Ed your reply has several large holes. The digital players that really count today have an order of magnitude of cash and stock currency on their balance sheets that is far greater than all the major TV broadcast networks combined so competing on an M&A basis looks very weak. Regarding digital and alternative programming, you miss the point of audience aggregation on digital- its a plurality of touchpoints not just tied to one piece of programming that brings the audience. Retransmission fee growth is being paid by the consumer but the growth is being paid by the broadband consumer not payTV consumer. Advertisers are not bailing out on TV, they are shifting ever larger allocations to digital and what is the sensitivity to allocation of 40-60% of digital? Heinken buying in at 25% will only increase further. Major broadcast TV networks have never had to compete on an audience fragmentation field where everyone has the same access to the same technology (an open ecosystem of apps, wi-fi, mobile devices ) and just don't have the DNA to do so. How it will shake out depends on how a major TV broadcast network embraces technology and brings to bear an innovation no one else has (differentiation) which enables audience aggregation. To date the major broadcast TV networks are poorly positioned within the infrastructure side to win the day with the perception of "must have TV programming" will win when anyone on the planet with an internet connection can get any content.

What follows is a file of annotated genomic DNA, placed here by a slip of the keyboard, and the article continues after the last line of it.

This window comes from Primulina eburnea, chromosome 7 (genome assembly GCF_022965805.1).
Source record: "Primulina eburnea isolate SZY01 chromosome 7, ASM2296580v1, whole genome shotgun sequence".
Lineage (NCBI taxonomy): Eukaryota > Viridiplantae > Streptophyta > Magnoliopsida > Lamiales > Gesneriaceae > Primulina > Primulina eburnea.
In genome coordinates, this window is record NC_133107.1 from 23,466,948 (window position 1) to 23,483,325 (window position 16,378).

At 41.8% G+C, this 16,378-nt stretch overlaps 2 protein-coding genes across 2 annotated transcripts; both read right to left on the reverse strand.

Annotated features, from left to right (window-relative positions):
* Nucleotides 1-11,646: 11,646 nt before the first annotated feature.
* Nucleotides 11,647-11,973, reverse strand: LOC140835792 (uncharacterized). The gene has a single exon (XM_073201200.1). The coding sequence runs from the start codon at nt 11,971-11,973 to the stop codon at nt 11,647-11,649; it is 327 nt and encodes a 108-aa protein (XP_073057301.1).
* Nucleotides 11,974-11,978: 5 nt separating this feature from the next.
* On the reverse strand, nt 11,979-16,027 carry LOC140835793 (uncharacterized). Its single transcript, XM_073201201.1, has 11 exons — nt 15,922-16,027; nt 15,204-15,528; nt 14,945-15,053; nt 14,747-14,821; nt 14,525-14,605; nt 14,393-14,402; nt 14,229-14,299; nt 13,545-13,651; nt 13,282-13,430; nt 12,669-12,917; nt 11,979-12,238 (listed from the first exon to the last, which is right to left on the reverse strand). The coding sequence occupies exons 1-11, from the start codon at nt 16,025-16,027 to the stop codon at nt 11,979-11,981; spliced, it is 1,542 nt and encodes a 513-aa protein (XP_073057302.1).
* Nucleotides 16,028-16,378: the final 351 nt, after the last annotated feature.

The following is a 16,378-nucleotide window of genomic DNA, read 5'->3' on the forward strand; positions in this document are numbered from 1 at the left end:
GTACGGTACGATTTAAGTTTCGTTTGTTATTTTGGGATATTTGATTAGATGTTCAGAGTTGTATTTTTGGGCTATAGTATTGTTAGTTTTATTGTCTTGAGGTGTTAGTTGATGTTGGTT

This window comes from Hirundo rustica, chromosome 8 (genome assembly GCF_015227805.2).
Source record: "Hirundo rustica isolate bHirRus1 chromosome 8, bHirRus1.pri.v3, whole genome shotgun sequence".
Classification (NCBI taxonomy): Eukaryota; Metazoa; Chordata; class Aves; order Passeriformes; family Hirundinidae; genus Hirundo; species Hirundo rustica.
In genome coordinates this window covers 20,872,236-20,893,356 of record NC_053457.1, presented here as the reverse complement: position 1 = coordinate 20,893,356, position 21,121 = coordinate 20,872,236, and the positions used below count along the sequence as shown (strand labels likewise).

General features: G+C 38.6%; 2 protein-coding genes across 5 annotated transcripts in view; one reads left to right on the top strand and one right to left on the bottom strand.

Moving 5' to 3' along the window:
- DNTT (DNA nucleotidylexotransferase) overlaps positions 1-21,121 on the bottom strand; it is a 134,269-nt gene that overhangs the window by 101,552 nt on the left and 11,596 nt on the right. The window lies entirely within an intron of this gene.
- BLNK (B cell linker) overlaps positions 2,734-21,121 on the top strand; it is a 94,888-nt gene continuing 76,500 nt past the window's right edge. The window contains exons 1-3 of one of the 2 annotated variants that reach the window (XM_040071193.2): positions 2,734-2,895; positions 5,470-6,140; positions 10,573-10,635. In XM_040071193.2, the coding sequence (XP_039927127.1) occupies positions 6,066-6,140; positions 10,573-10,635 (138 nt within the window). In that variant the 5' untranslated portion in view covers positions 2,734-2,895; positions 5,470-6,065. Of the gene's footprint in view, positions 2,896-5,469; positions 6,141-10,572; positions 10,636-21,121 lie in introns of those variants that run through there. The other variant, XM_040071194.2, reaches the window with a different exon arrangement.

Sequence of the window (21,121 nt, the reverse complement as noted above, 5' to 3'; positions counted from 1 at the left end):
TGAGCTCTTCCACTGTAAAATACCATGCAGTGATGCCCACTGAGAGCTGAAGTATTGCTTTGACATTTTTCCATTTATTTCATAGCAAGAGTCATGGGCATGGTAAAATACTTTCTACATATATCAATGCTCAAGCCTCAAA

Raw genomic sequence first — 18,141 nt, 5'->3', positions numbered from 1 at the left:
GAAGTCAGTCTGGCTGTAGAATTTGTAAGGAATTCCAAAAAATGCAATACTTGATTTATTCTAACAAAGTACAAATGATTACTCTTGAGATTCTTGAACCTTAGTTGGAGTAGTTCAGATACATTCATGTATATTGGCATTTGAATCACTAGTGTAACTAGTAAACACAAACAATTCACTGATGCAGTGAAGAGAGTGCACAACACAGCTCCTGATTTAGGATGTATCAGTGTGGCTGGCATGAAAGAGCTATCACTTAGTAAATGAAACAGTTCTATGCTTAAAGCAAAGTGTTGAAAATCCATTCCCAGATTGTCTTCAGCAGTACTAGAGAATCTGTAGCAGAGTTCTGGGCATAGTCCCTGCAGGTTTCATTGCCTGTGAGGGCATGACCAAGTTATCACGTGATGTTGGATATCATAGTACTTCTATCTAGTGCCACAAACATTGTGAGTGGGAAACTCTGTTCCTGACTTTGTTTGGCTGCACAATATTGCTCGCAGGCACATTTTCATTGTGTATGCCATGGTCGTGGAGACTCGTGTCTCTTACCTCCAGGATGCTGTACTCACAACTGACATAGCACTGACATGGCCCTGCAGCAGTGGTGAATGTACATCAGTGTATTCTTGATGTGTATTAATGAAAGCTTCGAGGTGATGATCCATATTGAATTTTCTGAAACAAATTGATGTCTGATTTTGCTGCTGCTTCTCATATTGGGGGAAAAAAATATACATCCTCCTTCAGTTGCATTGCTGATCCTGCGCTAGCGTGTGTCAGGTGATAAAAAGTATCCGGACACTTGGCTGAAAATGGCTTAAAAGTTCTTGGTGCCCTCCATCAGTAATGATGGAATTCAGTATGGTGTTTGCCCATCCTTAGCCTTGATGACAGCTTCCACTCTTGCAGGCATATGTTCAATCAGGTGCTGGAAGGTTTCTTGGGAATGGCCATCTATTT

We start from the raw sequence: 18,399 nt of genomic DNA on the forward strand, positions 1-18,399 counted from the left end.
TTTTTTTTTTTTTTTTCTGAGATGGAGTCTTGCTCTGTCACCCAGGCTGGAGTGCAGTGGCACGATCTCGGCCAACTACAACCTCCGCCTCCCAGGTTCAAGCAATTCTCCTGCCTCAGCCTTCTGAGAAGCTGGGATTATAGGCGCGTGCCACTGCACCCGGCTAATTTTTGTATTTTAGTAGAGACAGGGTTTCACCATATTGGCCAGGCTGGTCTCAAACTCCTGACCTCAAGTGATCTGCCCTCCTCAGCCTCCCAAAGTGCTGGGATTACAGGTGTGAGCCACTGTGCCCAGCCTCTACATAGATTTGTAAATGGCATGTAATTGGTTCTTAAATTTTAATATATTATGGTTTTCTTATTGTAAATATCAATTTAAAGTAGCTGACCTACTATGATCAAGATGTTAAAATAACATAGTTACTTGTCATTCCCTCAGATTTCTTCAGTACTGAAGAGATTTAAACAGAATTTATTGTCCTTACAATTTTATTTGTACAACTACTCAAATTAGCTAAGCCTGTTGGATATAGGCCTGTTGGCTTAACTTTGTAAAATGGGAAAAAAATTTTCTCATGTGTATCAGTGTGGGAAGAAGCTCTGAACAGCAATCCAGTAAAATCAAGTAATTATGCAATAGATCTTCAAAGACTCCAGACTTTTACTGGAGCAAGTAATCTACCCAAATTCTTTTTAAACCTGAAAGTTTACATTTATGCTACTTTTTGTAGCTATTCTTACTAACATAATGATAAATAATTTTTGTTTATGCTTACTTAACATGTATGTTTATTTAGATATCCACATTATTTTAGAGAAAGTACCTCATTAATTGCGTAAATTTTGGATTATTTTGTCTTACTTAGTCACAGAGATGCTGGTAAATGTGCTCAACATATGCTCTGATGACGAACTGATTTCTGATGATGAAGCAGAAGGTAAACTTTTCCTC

I happen to agree with you, Leonard, about some advertisers diverting some of their dollars to digital, mainly in the form of video ads. This seems to be one of the possible explanations for the recent softness in broadcast network time sales and even cable is being affected, but to a lesser extent. Again, the point where we part company relates to the timing and the extent of these shifts. It is important to recognize that 65- 75% of "linear TV" viewing occurs in non-prime hours and most of these generally "pap" laden dayparts are clogged with CPM focused advertisers. Also, a substantial part of TV fare ----news, sports, special events---- is bought, not so much based on audience size and CPMs---which, invariably are higher----but on a desire to showcase ads or sponsorships in such "image enhancing" or buzz generating and merchandisable vehicles. This kind of program content is not going to be available in digital for a long time. So that leaves us with primetime entertainment fare on the broadcast networks, which accounts for only 10-15% of a typical adult's total TV consumption. Here, of course, the networks are vulnerable, but even if 25% of this viewing defects to other venues, along with some losses by cable, the overall impact will not sound the immediate death Knell for "linear TV"------- it's got too many irons in the fire to suddenly cave just because some people start to reduce their primetime exposures. I also agree, that the networks have lagged well behind in recognizing the potential of digital and I expect them to make strong moves to rectify this situation. I think that the basic problem we have in this ongoing debate is the assumption that all people are just like us in their desire for "better" content and their disdain for "pap". That is true for some but, I'm sorry to say, many people----even "millennials"---- are just fine killing time with the endless and redundant "talking head" news shows, daytime gabfests, game shows, low budget documentaries, so-called "reality" stuff, soap operas, old movies, sitcom reruns, etc. Until that changes----if it ever does-----one must count, in large part, on an elitist minority to support "quality" content on digital, and this may not be a viable premise, no matter how much money the major digital players have.